As will be appreciated by those skilled in the art, upon reversal of the polarity of the drive or control signal applied to coil 120, an electromagnetic field surrounding the coil 120 will reverse in orientation, causing an oppositely oriented force to be exerted on the coil 120 by virtue of interaction between this field and the magnetic field produced by magnets 88 and 90. This force will thus drive the coil 120, and other components of the reciprocating assembly back toward their original position. In the illustrated embodiment, as drive member 124 is driven upwardly, biasing spring 158 urges plunger 146 upwardly towards its original position. Gap 162 is reestablished as illustrated in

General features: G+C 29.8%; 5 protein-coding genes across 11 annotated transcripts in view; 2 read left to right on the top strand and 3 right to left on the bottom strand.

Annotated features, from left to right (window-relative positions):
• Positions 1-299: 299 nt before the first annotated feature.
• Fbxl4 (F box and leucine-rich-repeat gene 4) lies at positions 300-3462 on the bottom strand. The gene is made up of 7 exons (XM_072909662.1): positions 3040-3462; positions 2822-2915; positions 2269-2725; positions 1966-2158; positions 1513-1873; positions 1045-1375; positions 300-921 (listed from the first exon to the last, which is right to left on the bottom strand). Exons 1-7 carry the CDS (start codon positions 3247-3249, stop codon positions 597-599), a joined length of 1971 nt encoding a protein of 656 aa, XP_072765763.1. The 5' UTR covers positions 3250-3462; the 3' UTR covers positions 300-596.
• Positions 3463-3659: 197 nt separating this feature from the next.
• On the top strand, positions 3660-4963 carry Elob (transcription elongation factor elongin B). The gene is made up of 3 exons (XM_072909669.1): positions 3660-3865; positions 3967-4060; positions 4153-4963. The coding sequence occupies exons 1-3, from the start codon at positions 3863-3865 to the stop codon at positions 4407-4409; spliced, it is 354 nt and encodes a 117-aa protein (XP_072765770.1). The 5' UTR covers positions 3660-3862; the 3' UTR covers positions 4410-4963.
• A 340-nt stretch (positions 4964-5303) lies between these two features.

By appropriately configuring drive signals applied to coil 120, the device of the present invention may be driven in a wide variety of manners. For example, in a conventional pumping application, shaped alternating polarity signals may be applied to the coil to cause reciprocating movement at a frequency equal to the frequency of the control signals. Displacement of the pump, and the displacement per cycle, may thus be controlled by appropriately configuring the control signals (i.e. altering their frequency and duration). Pressure variations may also be accommodated in the device, such as to conform to output pressure needs. This may be accomplished by altering the amplitude of the control signals to provide greater or lesser force by virtue of the interaction of the resulting electromagnetic field and the magnetic field of the permanent magnets in the drive section.
The foregoing structure may be subject to a variety of adaptations and alterations, particularly in the configuration of the coil, bobbin, permanent magnet structures, and drive components of the drive section.